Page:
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Broken food systems are responsible for one in 10 of the global population going hungry and one-third of all greenhouse gas emissions.

In her book Diet for a Hot Planet, author and leading expert on global food systems, Anna Lappé warns that without radical change to food systems run away climate change is inevitable.

“If we miss the food systems opportunities to reduce greenhouse gas emissions; if we just let our industrial food system continue on the course it is on, which is deepening the emissions related to it. If we do nothing about food; if we don’t shift and transform how we grow food, what we’re growing and where we’re growing it – even if we got everything right in every other sector, even if every one of us had solar panels on our homes, and we stop fracking and we stop drilling for new oil; even if we got everything else right, we would still blow our carbon emissions.”

She added: “Zooming out, we know that the crises we face crosses borders. Greenhouse gas emissions that we emit here in the US affect the world and unfortunately the people who have had the least impact on climate, who have emitted the least greenhouse gas emissions are now being affected the most. So the onus of responsibility should be disproportionately on the shoulders of countries like the United States that have had such a big impact.”

In Diet for a Hot Planet Lappé takes the reader on a journey from food systems being the problem to food as a solution.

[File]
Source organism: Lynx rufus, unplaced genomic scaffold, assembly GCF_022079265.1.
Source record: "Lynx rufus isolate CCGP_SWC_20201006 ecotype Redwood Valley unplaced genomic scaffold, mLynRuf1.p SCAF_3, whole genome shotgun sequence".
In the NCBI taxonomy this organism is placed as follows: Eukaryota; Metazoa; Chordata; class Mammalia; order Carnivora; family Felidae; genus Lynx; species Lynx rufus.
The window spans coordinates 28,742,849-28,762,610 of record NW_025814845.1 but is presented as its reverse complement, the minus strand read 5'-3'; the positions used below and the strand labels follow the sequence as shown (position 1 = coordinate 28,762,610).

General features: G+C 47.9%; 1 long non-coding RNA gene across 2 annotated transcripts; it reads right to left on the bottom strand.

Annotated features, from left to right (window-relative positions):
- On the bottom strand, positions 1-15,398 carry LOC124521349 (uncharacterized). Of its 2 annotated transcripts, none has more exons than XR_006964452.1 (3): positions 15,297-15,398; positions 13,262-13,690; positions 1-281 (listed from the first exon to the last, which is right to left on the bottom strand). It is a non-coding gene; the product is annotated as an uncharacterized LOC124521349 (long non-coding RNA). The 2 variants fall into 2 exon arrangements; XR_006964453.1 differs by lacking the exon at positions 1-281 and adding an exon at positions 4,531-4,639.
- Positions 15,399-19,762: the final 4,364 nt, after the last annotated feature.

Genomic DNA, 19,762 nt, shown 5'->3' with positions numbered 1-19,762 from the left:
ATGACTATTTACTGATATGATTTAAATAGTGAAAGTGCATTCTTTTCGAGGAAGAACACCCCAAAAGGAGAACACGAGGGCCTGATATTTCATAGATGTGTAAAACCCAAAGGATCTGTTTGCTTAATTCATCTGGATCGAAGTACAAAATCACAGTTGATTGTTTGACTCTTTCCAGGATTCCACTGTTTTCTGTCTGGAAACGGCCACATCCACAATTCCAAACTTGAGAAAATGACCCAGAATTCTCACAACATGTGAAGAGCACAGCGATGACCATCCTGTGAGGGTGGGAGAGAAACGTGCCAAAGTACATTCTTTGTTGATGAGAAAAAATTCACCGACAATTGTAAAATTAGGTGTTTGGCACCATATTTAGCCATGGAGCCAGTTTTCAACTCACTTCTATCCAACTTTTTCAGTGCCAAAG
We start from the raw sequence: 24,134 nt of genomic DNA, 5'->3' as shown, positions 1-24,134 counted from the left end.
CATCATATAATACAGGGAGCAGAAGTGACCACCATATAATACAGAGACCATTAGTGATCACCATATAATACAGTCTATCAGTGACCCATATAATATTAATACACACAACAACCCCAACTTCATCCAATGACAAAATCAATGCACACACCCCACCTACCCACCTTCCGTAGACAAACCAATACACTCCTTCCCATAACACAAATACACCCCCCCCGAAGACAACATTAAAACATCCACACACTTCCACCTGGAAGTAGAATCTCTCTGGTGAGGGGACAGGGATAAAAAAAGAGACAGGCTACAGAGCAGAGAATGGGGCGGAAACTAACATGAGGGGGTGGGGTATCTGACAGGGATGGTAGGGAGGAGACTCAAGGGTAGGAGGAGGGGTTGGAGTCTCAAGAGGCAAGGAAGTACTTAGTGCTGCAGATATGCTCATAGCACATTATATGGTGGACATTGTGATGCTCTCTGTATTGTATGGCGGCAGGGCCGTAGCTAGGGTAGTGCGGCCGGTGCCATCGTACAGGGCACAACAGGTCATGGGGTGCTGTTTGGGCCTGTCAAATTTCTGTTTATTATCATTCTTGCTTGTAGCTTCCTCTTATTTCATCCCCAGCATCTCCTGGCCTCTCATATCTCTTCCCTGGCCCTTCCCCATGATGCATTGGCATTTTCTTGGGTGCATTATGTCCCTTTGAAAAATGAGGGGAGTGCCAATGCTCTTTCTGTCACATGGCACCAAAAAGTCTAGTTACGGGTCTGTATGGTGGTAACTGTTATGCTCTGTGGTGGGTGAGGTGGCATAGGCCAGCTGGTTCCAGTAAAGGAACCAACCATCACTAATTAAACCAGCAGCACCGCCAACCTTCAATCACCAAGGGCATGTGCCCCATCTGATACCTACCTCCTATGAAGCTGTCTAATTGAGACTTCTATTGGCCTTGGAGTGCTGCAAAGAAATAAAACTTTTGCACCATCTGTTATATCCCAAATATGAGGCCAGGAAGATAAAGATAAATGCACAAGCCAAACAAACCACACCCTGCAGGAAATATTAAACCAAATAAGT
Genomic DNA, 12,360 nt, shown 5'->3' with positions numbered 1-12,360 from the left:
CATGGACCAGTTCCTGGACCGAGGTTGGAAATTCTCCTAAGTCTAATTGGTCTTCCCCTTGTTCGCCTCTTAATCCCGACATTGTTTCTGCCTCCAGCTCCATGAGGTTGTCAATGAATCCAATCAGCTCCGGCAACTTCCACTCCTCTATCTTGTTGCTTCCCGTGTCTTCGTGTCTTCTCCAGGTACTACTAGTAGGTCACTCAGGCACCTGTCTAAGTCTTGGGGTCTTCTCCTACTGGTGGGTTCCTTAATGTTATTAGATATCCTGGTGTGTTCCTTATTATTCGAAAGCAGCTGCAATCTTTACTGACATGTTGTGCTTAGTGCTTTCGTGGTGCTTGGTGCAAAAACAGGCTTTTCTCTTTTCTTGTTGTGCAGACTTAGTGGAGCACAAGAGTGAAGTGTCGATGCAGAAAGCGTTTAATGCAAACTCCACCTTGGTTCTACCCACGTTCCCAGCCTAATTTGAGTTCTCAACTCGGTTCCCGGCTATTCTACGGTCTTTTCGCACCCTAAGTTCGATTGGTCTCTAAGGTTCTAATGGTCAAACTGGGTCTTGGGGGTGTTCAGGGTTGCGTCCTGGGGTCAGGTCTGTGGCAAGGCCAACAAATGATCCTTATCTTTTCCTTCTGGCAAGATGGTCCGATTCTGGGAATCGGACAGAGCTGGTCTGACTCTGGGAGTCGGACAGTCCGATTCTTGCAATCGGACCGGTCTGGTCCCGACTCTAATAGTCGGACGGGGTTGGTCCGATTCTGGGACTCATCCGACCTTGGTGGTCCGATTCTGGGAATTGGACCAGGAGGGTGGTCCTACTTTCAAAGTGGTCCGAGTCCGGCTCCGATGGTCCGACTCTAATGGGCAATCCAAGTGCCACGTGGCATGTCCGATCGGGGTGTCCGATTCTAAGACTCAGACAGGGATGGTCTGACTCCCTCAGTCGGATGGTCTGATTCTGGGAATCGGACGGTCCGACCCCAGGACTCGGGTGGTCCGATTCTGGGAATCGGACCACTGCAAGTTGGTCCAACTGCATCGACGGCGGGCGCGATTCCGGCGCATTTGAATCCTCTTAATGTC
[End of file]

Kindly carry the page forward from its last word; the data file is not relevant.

Catch up with the full podcast for more from the pages of Diet for a Hot Planet.

The Regenerative Life/The Regenerative Business

Carol Sanford is the author of five best-selling books. Her titles are required business school reading at Stanford and Harvard, and she is Senior Fellow of Social Innovation at Babson College. Sanford was also my guest this week on Inside Ideas.

Regeneration is a word that runs through her work and has appeared in two of her titles: The Regenerative Business, and The Regenerative Life. It is a word enjoying a bit of a renaissance but Sanford insists something is being lost in translation.

“My grandfather taught me about the word regeneration, and he knew a version of it in Mohawk, but he taught me to understand that regeneration was more about revelation. I mean that in two ways. One is that you can reveal something that can’t be seen, kind of like a detective using their mind in a different way. But you also can reveal something in you that you didn’t know. The word reveal is closer but people have translated regeneration now in the popular press and their word means restore, renew – they’re taking everything that was already popular – biomimicry, circular, sustainability and they are renaming it that.”

She added: “Most people still use an old mind to talk about regeneration. It is one of the reasons I took the seven first principles of living systems that my grandfather offered and said, judge yourself whether or not you are actually working from a living systems view. 

“You can interview various people, everyone from the Dalai Lama to indigenous peoples and even Jane Goodall, for example, who has lived in the wild with amazing creatures, but if you don’t have a mind that knows how to work from those seven first principles of living systems you usually end up with a fragmented view.”

Catch up with the full podcast for more on the seven first principles, and from the pages of The Regenerative Business and The Regenerative Life.

The post Weekend reads first appeared on Innovators magazine.